While these two - not untypical for the kind of people investing in newspapers today - are very bright and successful individuals, the hope that they will quickly find the solution to stem the decline of the industry is unrealistic. So is the rosy-colored view that these are just trophy (or charity) investments that do not need to make money anytime soon.
In contrast to Sam Zell's "acquisition" of the Tribune, which in retrospect looks more like a bad real estate bet on the Olympic Games coming to Chicago, I believe that the new owners of the Post and the Globe actually have plans to make these properties successful again.
Despite its label as a web based hi-tech company, Amazon is very much a bricks and mortar organization with warehouses and distribution centers all linked through a powerful, highly integrated system with a superb web based front-end for the customer.
Mr. Bezos, being used to Amazon's automated 24/7 logistical systems, may ask his newspaper managers why their capital intensive printing and mailroom equipment is sitting idle except for a few hours a day, in many cases further hampered by an inflexible union environment. Compare that just with the operation of a magazine or catalog printer and you can see the potential without even leaving the domain of printing.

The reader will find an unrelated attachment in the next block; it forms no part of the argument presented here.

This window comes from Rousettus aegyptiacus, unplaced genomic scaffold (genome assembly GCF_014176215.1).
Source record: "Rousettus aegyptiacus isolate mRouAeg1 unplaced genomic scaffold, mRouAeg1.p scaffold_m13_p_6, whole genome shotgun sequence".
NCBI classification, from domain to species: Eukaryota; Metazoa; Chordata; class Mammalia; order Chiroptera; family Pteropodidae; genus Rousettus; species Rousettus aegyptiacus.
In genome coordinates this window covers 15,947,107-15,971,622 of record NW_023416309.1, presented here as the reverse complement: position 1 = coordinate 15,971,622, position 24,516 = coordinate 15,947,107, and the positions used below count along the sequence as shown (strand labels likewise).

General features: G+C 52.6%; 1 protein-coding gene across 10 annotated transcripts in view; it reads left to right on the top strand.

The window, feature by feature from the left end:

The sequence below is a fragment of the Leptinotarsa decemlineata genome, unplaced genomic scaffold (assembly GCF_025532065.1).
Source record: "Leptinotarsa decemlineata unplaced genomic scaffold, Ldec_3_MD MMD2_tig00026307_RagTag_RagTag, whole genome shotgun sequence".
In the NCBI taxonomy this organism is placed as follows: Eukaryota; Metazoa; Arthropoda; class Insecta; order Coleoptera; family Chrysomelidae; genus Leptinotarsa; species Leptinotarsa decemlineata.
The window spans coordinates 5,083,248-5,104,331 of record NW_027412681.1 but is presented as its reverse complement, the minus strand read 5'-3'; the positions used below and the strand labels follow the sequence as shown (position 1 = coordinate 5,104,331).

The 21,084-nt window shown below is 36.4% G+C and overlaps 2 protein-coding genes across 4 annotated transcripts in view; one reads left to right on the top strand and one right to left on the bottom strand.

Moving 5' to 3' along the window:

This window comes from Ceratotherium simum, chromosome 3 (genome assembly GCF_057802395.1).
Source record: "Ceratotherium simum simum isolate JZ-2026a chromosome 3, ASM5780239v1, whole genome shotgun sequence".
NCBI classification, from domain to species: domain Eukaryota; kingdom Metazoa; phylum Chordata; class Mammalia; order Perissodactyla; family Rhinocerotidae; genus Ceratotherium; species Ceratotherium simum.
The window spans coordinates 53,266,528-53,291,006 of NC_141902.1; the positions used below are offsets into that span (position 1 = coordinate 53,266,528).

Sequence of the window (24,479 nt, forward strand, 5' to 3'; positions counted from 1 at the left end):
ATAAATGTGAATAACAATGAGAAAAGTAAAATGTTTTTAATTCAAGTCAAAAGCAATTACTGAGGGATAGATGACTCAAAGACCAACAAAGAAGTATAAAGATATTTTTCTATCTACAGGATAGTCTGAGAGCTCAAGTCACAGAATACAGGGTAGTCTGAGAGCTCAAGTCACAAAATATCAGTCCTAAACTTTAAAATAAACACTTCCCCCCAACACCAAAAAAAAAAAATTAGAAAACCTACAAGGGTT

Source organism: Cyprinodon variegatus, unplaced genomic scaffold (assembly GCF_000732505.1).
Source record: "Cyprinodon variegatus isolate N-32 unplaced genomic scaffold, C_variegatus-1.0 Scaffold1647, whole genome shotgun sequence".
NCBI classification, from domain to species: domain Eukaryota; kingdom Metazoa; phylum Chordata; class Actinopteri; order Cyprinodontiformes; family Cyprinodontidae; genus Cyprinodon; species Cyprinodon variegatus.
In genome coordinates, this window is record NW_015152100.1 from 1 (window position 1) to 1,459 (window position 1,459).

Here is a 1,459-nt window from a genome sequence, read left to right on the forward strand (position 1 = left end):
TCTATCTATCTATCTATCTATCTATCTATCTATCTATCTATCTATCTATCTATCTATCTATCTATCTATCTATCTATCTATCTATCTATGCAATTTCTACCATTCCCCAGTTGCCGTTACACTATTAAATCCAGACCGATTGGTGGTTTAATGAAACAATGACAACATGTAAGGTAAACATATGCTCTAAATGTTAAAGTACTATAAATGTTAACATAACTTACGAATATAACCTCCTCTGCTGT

His deal also includes The Post and its Web site (washingtonpost.com), along with the Express newspaper, the Gazette Newspapers and Southern Maryland Newspapers in suburban Washington, the Fairfax County Times, the Spanish-language newspaper El Tiempo Latino, and the Robinson Terminal production plant in Springfield. Bezos will also purchase the Comprint printing operation in Gaithersburg, which produces several military publications.
That does not look like a trophy investment if you ask me. Amazon already has about 30 distribution centers in the US, with six of them being in Delaware and Pennsylvania. Maybe the real estate is of interest after all. Another angle could be access to the newspaper industry's home delivery system as an alternative to USPS, UPS etc.
Let's also not forget where Amazon started. It changed book selling forever. And today book printing is not dead (despite Amazon's Kindle) but digital inkjet is changing the production models. Maybe the next time you order a book on Amazon, it is being printed on demand in an Amazon facility nearby and dropped off with your daily newspaper the next morning.